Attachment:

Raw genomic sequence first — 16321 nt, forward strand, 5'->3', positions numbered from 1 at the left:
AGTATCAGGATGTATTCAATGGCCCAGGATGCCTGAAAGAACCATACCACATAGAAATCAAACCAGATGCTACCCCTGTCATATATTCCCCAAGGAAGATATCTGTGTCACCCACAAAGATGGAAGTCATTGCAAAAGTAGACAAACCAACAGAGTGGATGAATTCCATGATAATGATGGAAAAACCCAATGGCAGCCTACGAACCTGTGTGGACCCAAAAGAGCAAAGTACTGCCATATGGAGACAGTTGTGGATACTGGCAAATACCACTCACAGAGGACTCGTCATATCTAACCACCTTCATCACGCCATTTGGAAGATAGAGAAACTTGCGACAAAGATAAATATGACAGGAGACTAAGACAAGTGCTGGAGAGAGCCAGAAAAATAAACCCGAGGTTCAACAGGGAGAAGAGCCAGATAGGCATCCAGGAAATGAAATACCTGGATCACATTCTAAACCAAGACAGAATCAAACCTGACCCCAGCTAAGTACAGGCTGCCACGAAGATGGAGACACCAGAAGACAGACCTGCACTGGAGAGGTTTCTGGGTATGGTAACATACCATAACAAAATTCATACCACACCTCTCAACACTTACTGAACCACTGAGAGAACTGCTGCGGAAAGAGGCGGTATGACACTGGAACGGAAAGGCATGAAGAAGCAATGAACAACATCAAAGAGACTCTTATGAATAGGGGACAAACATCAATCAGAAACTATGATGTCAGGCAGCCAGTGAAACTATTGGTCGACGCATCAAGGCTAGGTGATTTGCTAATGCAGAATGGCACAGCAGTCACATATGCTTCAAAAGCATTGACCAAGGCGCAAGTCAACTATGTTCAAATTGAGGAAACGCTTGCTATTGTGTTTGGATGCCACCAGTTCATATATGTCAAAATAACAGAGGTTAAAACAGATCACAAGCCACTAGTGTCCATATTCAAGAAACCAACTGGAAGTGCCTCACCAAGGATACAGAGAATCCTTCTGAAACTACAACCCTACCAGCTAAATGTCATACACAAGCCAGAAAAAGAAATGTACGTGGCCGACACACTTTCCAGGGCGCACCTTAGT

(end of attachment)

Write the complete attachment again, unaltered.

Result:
Raw genomic sequence first — 16321 nt, forward strand, 5'->3', positions numbered from 1 at the left:
AGTATCAGGATGTATTCAATGGCCCAGGATGCCTGAAAGAACCATACCACATAGAAATCAAACCAGATGCTACCCCTGTCATATATTCCCCAAGGAAGATATCTGTGTCACCCACAAAGATGGAAGTCATTGCAAAAGTAGACAAACCAACAGAGTGGATGAATTCCATGATAATGATGGAAAAACCCAATGGCAGCCTACGAACCTGTGTGGACCCAAAAGAGCAAAGTACTGCCATATGGAGACAGTTGTGGATACTGGCAAATACCACTCACAGAGGACTCGTCATATCTAACCACCTTCATCACGCCATTTGGAAGATAGAGAAACTTGCGACAAAGATAAATATGACAGGAGACTAAGACAAGTGCTGGAGAGAGCCAGAAAAATAAACCCGAGGTTCAACAGGGAGAAGAGCCAGATAGGCATCCAGGAAATGAAATACCTGGATCACATTCTAAACCAAGACAGAATCAAACCTGACCCCAGCTAAGTACAGGCTGCCACGAAGATGGAGACACCAGAAGACAGACCTGCACTGGAGAGGTTTCTGGGTATGGTAACATACCATAACAAAATTCATACCACACCTCTCAACACTTACTGAACCACTGAGAGAACTGCTGCGGAAAGAGGCGGTATGACACTGGAACGGAAAGGCATGAAGAAGCAATGAACAACATCAAAGAGACTCTTATGAATAGGGGACAAACATCAATCAGAAACTATGATGTCAGGCAGCCAGTGAAACTATTGGTCGACGCATCAAGGCTAGGTGATTTGCTAATGCAGAATGGCACAGCAGTCACATATGCTTCAAAAGCATTGACCAAGGCGCAAGTCAACTATGTTCAAATTGAGGAAACGCTTGCTATTGTGTTTGGATGCCACCAGTTCATATATGTCAAAATAACAGAGGTTAAAACAGATCACAAGCCACTAGTGTCCATATTCAAGAAACCAACTGGAAGTGCCTCACCAAGGATACAGAGAATCCTTCTGAAACTACAACCCTACCAGCTAAATGTCATACACAAGCCAGAAAAAGAAATGTACGTGGCCGACACACTTTCCAGGGCGCACCTTAGT